5 lessons college students can learn from last year’s COVID outbreaks | Cohen Seglias Pallas Greenhall & Furman PC
The last year and a half has been an uncertain time for college students. From the beginning of the COVID-19 pandemic, colleges and universities have been scrambling to respond to the dangers that infection poses for their students.
While widespread vaccinations have allowed for some return to normal, there’s no denying that college life will be different from here on out. Luckily, students can learn some lessons from the last few years about how to make the most of their college experience.
From the student defense attorneys at DC Student Defense, here are 5 lessons that college students can learn from the last 18 months of COVID-19 outbreaks.
Vaccines are highly encouraged
Now that there are several effective vaccines available to protect people from COVID infection, many colleges are hoping for a return to normal with the start of the 2021-2022 school year.
However, for many schools, a return to full occupancy on campus means the entire campus community must be fully vaccinated.
As of August, these are the DC-area universities that have implemented a “vaccine mandate,” meaning all students must be fully vaccinated in order to attend college in person:
- American University
- Gallaudet University
- George Washington University
- Georgetown University
- Howard University
- Trinity Washington University
- University of the District of Columbia
- University of Maryland
- University of Virginia
In addition, international students will most likely need to be vaccinated before arrival.
And even in colleges that don’t have a vaccine mandate, students will be highly encouraged to get vaccinated. Unvaccinated students may be subject to more testing, symptom monitoring, and isolation requirements than vaccinated students.
College life will mostly be returning to normal
All that being said, college life will likely look pretty different when compared to the 2020-2021 school year.
Here are some of the changes that many schools are implementing for the upcoming fall semester:
- Masks and social distancing are not required for unvaccinated students at many schools
- Most classes are returning to an in-person setting
- Dorms, dining halls, classrooms, and sports events are returning to full capacity at most schools
- The school calendar will be going back to normal, absent any new outbreaks or shutdowns
Students may face academic consequences for COVID violations
While it’s true many colleges are attempting a return to normal, that doesn’t mean that they will be completely getting rid of any sanitation and health precautions that they implemented at the start of the pandemic.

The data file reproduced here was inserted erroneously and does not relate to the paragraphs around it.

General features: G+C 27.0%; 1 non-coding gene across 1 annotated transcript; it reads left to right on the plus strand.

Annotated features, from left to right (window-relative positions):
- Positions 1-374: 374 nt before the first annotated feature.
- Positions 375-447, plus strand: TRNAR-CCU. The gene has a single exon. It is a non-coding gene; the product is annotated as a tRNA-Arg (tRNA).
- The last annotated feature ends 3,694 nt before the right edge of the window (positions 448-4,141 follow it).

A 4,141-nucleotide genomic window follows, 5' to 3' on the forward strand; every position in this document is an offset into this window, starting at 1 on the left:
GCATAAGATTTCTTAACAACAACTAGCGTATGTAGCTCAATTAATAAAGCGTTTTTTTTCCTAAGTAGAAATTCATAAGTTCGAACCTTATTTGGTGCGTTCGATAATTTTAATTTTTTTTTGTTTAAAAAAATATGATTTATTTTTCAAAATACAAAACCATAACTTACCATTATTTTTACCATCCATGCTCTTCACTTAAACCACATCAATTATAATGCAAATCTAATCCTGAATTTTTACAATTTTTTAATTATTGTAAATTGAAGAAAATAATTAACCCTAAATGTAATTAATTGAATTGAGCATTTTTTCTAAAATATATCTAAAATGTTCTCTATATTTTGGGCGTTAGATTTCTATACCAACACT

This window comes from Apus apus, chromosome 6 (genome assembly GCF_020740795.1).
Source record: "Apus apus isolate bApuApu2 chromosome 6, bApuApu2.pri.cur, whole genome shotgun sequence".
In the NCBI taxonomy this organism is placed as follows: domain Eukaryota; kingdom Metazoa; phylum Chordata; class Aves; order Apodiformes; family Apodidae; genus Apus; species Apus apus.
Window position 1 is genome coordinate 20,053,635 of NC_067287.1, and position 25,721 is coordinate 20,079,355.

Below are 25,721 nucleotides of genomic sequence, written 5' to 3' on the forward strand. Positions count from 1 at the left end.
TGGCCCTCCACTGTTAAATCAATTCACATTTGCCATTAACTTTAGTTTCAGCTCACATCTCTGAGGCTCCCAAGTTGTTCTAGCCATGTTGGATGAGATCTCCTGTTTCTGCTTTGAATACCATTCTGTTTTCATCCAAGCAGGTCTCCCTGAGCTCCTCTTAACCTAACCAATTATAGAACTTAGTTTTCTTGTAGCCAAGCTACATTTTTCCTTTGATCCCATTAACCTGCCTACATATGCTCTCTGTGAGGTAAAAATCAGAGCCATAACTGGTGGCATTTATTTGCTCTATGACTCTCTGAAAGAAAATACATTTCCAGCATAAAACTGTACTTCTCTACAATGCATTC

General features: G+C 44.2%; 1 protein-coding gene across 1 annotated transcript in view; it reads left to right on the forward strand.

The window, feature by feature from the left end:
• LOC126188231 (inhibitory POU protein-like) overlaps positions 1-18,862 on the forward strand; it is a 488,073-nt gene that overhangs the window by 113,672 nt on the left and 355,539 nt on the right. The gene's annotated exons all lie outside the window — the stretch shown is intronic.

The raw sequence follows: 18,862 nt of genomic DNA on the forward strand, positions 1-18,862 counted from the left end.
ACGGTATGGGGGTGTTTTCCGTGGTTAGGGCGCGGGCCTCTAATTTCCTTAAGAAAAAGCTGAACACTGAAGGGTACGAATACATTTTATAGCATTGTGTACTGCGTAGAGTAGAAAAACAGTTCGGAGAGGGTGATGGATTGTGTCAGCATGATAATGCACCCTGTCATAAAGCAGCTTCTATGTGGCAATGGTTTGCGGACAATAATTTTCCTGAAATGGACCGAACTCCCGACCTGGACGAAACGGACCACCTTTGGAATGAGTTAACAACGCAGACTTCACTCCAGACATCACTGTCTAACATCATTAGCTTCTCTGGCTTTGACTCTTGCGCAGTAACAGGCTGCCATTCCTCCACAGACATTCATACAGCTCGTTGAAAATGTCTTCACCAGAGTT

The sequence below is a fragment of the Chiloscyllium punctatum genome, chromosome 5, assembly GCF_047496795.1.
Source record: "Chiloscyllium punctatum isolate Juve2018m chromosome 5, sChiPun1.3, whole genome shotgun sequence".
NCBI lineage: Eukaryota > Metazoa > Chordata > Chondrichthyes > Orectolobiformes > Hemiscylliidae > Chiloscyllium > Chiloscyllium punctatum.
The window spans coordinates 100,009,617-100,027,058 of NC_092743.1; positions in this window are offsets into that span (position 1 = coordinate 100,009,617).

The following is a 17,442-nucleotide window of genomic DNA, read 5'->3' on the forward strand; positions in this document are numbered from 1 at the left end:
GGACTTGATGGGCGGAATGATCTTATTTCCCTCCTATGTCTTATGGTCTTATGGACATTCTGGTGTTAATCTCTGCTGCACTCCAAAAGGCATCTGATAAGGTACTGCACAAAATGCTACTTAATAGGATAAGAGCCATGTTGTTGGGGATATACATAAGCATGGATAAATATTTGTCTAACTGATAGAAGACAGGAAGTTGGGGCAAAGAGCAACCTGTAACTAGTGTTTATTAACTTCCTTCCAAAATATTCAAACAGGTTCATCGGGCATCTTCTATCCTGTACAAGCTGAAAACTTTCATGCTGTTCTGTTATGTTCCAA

As many students learned over the past year and a half, schools are taking their COVID-19 policies seriously. Violating these policies can lead to serious academic consequences for students, including any of the following:
- Removal from certain classes
- Isolation requirements
- Loss of scholarship
- Temporary suspension
A new development this year is that some colleges are writing these COVID policies into their codes of conduct. This means that in addition to regular conduct regulations like restrictions against plagiarism and drug use, students will be bound by their code of conduct to quarantine if they become sick, for example.
Cheating is just as dangerous online
Another lesson that college students have learned as a result of the changing landscape of higher education is that online cheating is just as dangerous as it is in person.
Since the COVID -19 pandemic began, millions of students across the country have had their first taste of 100% online classes as well as the new territory of online exams.
Unfortunately, online exams have given rise to a lot of new ways to cheat, which means students are facing more accusations of online academic misconduct.
Whether you’re intentionally trying to cheat, or you’re just engaging in behaviors that look suspicious in an online setting, it’s as easy as ever to face serious accusations of academic dishonesty.
Check out our blog post on how to avoid cheating accusations to protect your future in the era of remote learning.
Conditions may change at any time
If there’s one lesson college students should take away from the last year and a half, it’s that the conditions of their college education can change at the drop of a hat.
In March of last year, most students weren’t expecting to be sent home and finish their school year with online classes. And at the start of the 2020 fall semester, most students probably weren’t expecting that they would be fully vaccinated within just a few months.
It’s important that you expect the unexpected, and have a backup plan for the potential challenges your education may face in the coming year. That means having somewhere to go if you’re suddenly kicked out of your dorm, and having a health and safety plan in case you contract a novel coronavirus variant.
For our purposes, we believe all students should be fully prepared to defend themselves in case they’re accused by their universities of cheating, or violating a COVID -19 policy. And that means having an experienced student defense attorney on your side.